Burch’s study presents evidence that the classics commonly taught in our high-school courses are beyond the reading comprehension of a considerable percentage of pupils studying them. It is fair to question the real value resulting from such study, where dependence must rest on teacher interpretation instead of on individual understanding. (p. 554)

Individualized instruction involves a considerable amount of bookkeeping, indi-vidual records. Pupils keep these themselves, asking only that the teacher initial the entries for verification….Consequently, by the third year there is a very wide range of interests and needs in the class. This makes teaching much more difficult as the course progresses. (p. 555)

As soon as a pupil excels his teacher in any one field, he is given an opportunity to share the pleasure of directing. Classes are usually informal. It is not essential that a classroom have one and only one center of conversation. One can talk intelligently at an afternoon tea without demanding silence from all other persons in the room….Essentials of the plan here presented may be summarized as follows: I. A revision of the teaching objectives into a statement of desirable pupil skills in the reading of literature. 2. A revision of curriculum content into materials adapted to provide the above skills, and the discarding of a list of required classics as a basis for the literature course. 3. The limiting of group teaching to the teaching of such specific skills as “how to discover the action in a play,” and the giving over of remaining class periods to individual reports discussed either with teacher or with class. 4. The making of careful diagnosis of individual needs and progress, with co-operation of the pupils. 5. The gradual emancipation of pupil from teacher direction. (p. 556)

Certain Criteria for Classifying Pupils in Literature Courses (1927)

LaBrant, L. (1927, June). Certain criteria for classifying pupils in literature courses. The School Review, 35(6), 458-466.

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LaBrant offers an argument for matching student needs and prior experiences/knowledge with in-school classification, such as grouping or tracking. She places her argument in the context of education seeking goals with “social value” (p. 458). Her four criteria for classifying students are (1) IQ scores, (2) reading assessments of reading rates and comprehension, (3) vocabulary development, and (4) recommendations from teachers. The essay captures the early commitment among progressive educators that a scientific approach to teaching could address well democratic goals of schools; notable is that LaBrant grounds her discussion in action research she conducted in her classes at Oread Training School, University of Kansas.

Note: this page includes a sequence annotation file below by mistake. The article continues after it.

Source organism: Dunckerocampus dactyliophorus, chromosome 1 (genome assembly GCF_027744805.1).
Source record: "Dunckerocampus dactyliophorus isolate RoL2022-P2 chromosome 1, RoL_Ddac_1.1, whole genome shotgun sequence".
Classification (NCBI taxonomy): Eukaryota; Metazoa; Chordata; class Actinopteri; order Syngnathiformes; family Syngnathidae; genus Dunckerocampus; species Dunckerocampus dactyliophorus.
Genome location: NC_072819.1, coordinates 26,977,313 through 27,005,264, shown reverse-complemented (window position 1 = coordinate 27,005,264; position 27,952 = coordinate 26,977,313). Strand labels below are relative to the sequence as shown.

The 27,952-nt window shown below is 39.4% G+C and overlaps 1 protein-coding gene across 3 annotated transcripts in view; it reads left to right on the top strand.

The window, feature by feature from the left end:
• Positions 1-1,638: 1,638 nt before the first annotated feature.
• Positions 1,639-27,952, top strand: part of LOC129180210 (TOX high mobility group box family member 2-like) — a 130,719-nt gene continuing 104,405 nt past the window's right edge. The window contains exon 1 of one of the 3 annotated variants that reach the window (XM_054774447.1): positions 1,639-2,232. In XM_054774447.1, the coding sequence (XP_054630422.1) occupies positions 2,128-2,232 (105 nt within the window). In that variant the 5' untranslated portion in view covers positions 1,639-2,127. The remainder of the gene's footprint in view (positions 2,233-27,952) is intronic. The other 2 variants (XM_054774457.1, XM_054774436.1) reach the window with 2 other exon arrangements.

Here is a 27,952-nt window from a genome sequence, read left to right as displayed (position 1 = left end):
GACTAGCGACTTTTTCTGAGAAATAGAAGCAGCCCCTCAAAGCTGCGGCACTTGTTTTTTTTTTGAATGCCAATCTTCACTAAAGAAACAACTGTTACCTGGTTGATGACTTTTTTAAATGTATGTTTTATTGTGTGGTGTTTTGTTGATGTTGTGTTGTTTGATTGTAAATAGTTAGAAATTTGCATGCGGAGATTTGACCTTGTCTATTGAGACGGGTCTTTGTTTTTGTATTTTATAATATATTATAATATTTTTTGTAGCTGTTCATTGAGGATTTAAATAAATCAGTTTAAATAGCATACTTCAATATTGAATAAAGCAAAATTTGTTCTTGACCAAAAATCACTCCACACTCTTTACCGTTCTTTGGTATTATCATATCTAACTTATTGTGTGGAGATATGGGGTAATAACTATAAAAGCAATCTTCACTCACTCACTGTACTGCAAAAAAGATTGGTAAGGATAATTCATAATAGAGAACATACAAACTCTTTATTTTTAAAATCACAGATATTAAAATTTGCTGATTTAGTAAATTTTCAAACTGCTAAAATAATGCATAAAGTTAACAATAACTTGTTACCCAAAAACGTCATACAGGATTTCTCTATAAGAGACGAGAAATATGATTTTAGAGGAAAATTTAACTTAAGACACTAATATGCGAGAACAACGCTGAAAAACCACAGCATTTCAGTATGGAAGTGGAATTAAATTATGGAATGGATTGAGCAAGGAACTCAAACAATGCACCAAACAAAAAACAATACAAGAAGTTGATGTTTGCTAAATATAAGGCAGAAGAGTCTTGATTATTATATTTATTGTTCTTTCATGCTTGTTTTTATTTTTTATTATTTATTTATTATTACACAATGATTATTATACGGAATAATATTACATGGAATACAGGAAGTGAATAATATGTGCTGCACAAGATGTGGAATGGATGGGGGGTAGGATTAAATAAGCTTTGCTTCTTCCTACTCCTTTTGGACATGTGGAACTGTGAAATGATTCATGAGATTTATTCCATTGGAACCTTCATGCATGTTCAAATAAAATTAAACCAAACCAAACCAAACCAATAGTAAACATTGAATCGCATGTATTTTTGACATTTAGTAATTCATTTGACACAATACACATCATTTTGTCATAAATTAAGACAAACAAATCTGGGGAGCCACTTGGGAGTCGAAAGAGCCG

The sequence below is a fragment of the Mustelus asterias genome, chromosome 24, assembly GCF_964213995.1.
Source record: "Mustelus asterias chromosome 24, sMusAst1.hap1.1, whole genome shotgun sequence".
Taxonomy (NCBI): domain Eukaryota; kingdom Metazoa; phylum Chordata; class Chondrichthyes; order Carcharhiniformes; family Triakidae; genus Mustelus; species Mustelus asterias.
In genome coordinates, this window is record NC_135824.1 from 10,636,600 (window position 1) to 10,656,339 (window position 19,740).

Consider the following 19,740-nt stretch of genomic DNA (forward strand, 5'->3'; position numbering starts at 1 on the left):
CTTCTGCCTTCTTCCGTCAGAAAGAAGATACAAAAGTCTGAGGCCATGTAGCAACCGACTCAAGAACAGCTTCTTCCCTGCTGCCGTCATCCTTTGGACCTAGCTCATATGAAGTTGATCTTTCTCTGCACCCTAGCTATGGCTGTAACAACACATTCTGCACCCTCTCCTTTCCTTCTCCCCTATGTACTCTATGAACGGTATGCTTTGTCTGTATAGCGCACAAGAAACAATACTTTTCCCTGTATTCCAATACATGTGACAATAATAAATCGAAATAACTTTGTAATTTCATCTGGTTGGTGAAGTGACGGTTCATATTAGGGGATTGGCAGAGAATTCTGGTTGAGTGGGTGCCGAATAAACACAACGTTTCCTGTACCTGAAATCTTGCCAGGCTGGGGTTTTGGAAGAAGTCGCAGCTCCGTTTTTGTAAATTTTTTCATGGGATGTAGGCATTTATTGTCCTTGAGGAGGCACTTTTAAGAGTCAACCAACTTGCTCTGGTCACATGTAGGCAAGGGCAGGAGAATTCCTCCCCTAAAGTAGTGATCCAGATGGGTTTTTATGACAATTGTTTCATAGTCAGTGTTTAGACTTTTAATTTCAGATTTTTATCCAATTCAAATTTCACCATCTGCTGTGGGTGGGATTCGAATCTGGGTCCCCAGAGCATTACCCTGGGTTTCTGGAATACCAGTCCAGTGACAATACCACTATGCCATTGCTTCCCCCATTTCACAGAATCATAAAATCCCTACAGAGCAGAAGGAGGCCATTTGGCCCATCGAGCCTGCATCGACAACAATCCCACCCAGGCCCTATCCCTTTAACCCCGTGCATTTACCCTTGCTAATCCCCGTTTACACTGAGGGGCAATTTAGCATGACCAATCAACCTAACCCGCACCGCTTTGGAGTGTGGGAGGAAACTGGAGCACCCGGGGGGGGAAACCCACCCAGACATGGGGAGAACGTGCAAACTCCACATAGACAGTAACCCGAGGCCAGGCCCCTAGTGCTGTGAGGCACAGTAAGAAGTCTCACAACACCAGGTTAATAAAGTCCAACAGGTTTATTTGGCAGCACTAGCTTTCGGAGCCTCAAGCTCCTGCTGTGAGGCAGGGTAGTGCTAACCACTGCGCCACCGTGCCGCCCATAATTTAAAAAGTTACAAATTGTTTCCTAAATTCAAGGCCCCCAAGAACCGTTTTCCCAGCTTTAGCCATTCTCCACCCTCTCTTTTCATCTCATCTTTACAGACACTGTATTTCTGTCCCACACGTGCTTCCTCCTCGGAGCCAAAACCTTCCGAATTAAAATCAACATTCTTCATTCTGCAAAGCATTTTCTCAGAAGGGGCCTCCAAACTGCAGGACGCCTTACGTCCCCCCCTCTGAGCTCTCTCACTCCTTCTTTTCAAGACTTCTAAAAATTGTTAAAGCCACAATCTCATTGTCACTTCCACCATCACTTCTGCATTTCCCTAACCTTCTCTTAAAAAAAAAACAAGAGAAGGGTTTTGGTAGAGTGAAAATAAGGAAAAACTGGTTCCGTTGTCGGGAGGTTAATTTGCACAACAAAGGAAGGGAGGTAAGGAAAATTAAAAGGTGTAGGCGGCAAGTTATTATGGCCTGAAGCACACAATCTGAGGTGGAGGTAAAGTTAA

Quoting LaBrant:

Recent studies in curriculum-making have placed great emphasis on those aims which can be stated in terms of habits and definite experiences. All departments have been forced to answer questions as to why they were in existence and whether they were presenting the best which might be taught. Along with other departments, the English department has found that answers to such demands have led to changed objectives and materials, so that from the modern curriculum many of the articles of faith have been banished. From progressive curriculums formal grammar has largely disappeared; close criticism of classics has been superseded by wide reading of a more popular sort; formal rhetoric has given place to the writing of letters and to such other composition as may be necessary in the daily program of the average citizen….A fair judgment would seem to be that, if our aims are to be in terms of social values, our classification—our arrangements for caring for pupils—must consider these social values as they are already developed in the child. (p. 458)

There are undoubtedly abilities belonging to the field of English which all might lack, as, for example, a knowledge of certain rules of formal grammar, the rhyme scheme for a sonnet, or Chaucer’s relation to English literature; but, in the making of the English curriculum, it would seem desirable so to group courses with relation to objectives, so to separate habit-forming and informational courses, as to make it possible for the child who has profited by home training to avoid identical training to any large degree in his school work….In spite of these facts, we are refusing to recognize the significance of the social background in classifying pupils, even while we recognize social activity in our objectives. (p. 459)

Lists of books were supplied, and the pupils were allowed to choose. Consequently, no two read the same material. It was possible, however, to discuss general characteristics of peoples and writers, varied reading making these discussions interesting. Frequently pupils read material unfamiliar to the instructor. The freedom from uniformity in daily assignments was an important element in meeting the difficulty of securing books. While the pupils had access to the library of the University of Kansas and to the Lawrence city library, the majority of the books read were secured through other sources. The teachers brought material to the school from their private shelves, and the pupils themselves contributed. Members of the teaching staff out-side the English department lent several volumes, and the school library furnished collections and most of the books on mythology. The writer has several times observed that even a rural community will afford many good books if duplicate copies are not required. A few books were purchased by the pupils, but the cost of these did not equal the usual expenditure for texts. (p. 463)